Our last day in London – we leave early tomorrow for Brussels on the train through the Chunnel. Our hotel is quite close to the British Library and the British Museum, so those are our destinations for the day.
We’ve kind of checked out the area, remembered to use our Google Maps while we still had wifi in the hotel, and ALSO asked directions. Surely we couldn’t get lost after all that, could we? Well, we did, but like so many of the other times we were lost we came across some little gems that we otherwise would’ve missed. Getting lost isn’t so bad IF you have time to be found again!
One of our lucky finds was a community space. Apparently, there were plans to erect a huge office building in a vacant lot, but the community rallied together and convinced the powers that be that the space should be kept for the residents. They’ve transformed the lot into a wonderful area with walkways, streams, and a play space for children. There are community garden boxes, a composting area to make the gardens completely self-sustainable, and a little cafe where some of the produce grown in the garden is transformed into goodies for sale. It was completely charming and a peaceful break along our way. (There a lot more really cool things than just the benches seen below, but my photography skills didn’t allow for any great pics!)
We found our way to the library and were wowed by the outside first of all, and then equally wowed by what was inside.
“Spanning nearly 3,000 years, the British Library’s collection exceeds 150 million items representing every age of written civilisation. It includes books, journals, manuscripts, maps, stamps, music, patents, photographs, newspapers and sound recordings in all written and spoken languages.”
The library has …”some of the most fascinating and treasured objects in the world. From beautiful illuminated manuscripts like the Lindisfarne Gospels to the world’s earliest dated printed book and world-renowned items such as Magna Carta and Shakespeare’s First Folio.” https://www.bl.uk/highlights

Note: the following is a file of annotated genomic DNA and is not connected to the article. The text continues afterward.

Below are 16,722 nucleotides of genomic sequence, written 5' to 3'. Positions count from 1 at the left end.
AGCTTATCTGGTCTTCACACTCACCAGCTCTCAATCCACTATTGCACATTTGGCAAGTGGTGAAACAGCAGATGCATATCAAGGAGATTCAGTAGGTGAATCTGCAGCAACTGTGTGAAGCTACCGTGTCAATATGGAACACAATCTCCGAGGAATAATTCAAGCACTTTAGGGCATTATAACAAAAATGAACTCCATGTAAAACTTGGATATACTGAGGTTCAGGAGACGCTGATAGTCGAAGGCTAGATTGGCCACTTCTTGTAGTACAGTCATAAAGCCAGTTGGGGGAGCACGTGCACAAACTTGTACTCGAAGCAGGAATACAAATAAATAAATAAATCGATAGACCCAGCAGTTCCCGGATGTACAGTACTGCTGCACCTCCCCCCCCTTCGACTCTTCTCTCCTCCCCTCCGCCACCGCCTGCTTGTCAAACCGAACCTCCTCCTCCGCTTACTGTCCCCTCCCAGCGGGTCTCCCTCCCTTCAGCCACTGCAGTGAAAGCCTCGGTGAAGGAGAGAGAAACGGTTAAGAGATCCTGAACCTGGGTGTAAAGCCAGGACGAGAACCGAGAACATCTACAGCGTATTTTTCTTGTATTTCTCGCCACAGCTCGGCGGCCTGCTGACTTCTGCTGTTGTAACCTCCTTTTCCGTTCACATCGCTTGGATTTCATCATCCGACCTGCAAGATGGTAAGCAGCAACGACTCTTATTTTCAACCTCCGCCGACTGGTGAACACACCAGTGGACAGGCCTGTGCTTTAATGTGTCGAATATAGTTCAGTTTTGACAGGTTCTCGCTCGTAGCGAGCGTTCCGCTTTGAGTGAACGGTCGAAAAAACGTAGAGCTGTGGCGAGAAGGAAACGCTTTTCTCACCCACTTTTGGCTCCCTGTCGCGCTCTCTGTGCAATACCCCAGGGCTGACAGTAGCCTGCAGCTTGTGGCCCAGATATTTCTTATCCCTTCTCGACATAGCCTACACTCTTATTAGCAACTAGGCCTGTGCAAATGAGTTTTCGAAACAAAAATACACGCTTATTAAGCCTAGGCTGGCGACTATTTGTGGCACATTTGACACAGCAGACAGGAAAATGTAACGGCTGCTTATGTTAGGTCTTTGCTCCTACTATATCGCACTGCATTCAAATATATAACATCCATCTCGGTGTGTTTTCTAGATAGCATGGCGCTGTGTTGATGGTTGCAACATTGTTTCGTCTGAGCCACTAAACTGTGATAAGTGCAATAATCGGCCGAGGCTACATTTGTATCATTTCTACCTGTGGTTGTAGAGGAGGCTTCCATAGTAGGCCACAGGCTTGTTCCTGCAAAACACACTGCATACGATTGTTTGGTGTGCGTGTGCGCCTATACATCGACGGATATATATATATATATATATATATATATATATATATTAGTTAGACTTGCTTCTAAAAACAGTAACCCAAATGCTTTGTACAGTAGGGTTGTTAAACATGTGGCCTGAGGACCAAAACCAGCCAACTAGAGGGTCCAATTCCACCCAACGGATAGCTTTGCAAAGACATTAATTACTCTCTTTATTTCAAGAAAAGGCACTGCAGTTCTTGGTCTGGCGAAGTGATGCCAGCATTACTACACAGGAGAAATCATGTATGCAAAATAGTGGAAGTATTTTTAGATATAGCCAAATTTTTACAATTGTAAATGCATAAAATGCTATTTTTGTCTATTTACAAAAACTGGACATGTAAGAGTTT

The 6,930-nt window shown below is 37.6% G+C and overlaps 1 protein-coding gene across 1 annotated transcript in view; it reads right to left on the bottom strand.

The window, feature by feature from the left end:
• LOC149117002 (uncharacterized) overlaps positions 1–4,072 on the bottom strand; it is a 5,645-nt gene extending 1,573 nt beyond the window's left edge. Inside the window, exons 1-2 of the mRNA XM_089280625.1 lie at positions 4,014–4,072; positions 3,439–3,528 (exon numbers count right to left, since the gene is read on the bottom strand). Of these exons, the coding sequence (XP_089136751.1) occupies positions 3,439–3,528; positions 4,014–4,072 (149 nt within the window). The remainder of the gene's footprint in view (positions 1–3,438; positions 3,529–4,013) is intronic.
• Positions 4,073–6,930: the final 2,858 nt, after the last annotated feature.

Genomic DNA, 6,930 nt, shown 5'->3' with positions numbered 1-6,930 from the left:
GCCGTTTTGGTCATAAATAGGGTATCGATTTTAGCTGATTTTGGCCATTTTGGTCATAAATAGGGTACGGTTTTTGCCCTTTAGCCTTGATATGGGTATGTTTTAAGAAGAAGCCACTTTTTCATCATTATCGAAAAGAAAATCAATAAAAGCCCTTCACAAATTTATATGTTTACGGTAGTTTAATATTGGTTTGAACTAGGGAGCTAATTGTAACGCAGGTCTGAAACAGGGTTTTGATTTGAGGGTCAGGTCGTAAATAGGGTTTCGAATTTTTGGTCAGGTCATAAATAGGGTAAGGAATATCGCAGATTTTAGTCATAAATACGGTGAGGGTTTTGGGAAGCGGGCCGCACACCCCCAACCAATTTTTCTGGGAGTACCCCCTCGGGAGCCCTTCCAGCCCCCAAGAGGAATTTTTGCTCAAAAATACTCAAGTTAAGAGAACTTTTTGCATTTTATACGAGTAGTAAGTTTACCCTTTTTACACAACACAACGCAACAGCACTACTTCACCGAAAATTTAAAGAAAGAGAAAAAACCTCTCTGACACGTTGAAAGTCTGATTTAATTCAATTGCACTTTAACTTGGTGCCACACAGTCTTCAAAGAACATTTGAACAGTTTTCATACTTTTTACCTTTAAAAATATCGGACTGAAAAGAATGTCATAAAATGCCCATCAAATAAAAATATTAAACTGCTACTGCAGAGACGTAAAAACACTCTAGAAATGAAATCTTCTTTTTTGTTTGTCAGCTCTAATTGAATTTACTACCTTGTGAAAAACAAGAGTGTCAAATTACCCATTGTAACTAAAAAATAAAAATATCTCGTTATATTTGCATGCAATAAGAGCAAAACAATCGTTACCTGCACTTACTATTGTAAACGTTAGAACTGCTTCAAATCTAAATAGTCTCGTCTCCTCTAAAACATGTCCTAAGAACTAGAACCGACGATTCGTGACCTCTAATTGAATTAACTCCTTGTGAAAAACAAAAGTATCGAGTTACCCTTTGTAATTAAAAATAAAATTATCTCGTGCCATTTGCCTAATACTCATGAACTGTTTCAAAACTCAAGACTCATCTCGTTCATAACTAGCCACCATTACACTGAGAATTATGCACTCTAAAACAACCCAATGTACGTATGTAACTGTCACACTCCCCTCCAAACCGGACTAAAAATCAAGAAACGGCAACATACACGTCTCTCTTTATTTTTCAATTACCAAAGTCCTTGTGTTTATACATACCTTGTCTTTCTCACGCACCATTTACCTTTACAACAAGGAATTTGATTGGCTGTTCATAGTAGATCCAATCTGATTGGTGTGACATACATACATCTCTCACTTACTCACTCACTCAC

Shawn and I didn’t have near enough time to visit more than just a small sliver of the many treasures in the library, but they included the Magna Carta, ancient maps, one of the first Gutenberg bibles, lyrics by the Beatles, and many classical musicians, letters from royalty like Queen Victoria and Elizabeth I, and what seemed like a gazillion other items that boggled the mind. It was mind-blowing to imagine the actual living people creating these documents hundreds of years ago.
As for the British Museum…. wowzie, wow, wow, WOW! Again, we only had a fraction of the time needed to even see one section let alone the whole thing. THAT would take days and days! We aimed for the Rosetta Stone and the section on the early, early history of what is now Britain. SO interesting! And SO many people!!!!! Aaaaaaahhhhhhhh! Let me out of here!
But, really…. what did we expect? It’s free. It’s one of the largest museums in the world, and we went on a Sunday afternoon…. DUH! What were we thinking?
We actually had to leave the Egyptian exhibit as it was just too hot and too crowded. Any interest I had, left quite quickly after about 15 minutes in there. Anyway… why look at an Egyptian exhibit in London, England, when we’ll be going to the origin in less about two weeks!?
Mummy, I can’t wait to see you again!
All in all, London was a blast. We walked for MILES, and saw so much. There is, though, SO much more to see. As Vera Lynn would sing, “We’ll meet again, don’t know where, don’t know when, but I know we’ll meet again some sunny day!”
daustmanOctober 16, 2017
Great post (and quite humorous as usual) Tami. Hoping you start feeling better about your photo skills as they aren’t as bad as you say they are.